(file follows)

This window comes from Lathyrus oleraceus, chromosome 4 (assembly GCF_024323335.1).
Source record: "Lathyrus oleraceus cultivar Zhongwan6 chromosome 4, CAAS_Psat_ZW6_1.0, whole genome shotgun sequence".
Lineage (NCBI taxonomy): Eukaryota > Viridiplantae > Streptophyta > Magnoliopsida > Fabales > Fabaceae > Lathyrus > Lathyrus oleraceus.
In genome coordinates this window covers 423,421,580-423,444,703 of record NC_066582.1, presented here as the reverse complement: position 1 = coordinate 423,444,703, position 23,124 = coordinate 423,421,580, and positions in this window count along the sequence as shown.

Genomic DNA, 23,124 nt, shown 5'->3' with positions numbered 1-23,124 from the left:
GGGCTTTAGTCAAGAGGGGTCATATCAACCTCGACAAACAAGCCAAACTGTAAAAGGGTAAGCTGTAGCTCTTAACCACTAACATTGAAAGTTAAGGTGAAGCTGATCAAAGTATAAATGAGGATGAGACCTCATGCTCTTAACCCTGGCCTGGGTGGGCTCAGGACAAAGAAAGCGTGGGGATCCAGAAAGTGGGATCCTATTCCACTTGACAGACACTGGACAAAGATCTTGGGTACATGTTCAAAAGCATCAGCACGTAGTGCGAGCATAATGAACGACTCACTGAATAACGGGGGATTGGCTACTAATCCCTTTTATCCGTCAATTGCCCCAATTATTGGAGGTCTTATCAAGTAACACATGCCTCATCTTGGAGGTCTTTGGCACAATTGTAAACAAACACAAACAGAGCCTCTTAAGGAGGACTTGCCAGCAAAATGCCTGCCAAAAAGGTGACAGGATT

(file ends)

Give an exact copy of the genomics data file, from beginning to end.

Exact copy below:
This window comes from Lathyrus oleraceus, chromosome 4 (assembly GCF_024323335.1).
Source record: "Lathyrus oleraceus cultivar Zhongwan6 chromosome 4, CAAS_Psat_ZW6_1.0, whole genome shotgun sequence".
Lineage (NCBI taxonomy): Eukaryota > Viridiplantae > Streptophyta > Magnoliopsida > Fabales > Fabaceae > Lathyrus > Lathyrus oleraceus.
In genome coordinates this window covers 423,421,580-423,444,703 of record NC_066582.1, presented here as the reverse complement: position 1 = coordinate 423,444,703, position 23,124 = coordinate 423,421,580, and positions in this window count along the sequence as shown.

Genomic DNA, 23,124 nt, shown 5'->3' with positions numbered 1-23,124 from the left:
GGGCTTTAGTCAAGAGGGGTCATATCAACCTCGACAAACAAGCCAAACTGTAAAAGGGTAAGCTGTAGCTCTTAACCACTAACATTGAAAGTTAAGGTGAAGCTGATCAAAGTATAAATGAGGATGAGACCTCATGCTCTTAACCCTGGCCTGGGTGGGCTCAGGACAAAGAAAGCGTGGGGATCCAGAAAGTGGGATCCTATTCCACTTGACAGACACTGGACAAAGATCTTGGGTACATGTTCAAAAGCATCAGCACGTAGTGCGAGCATAATGAACGACTCACTGAATAACGGGGGATTGGCTACTAATCCCTTTTATCCGTCAATTGCCCCAATTATTGGAGGTCTTATCAAGTAACACATGCCTCATCTTGGAGGTCTTTGGCACAATTGTAAACAAACACAAACAGAGCCTCTTAAGGAGGACTTGCCAGCAAAATGCCTGCCAAAAAGGTGACAGGATT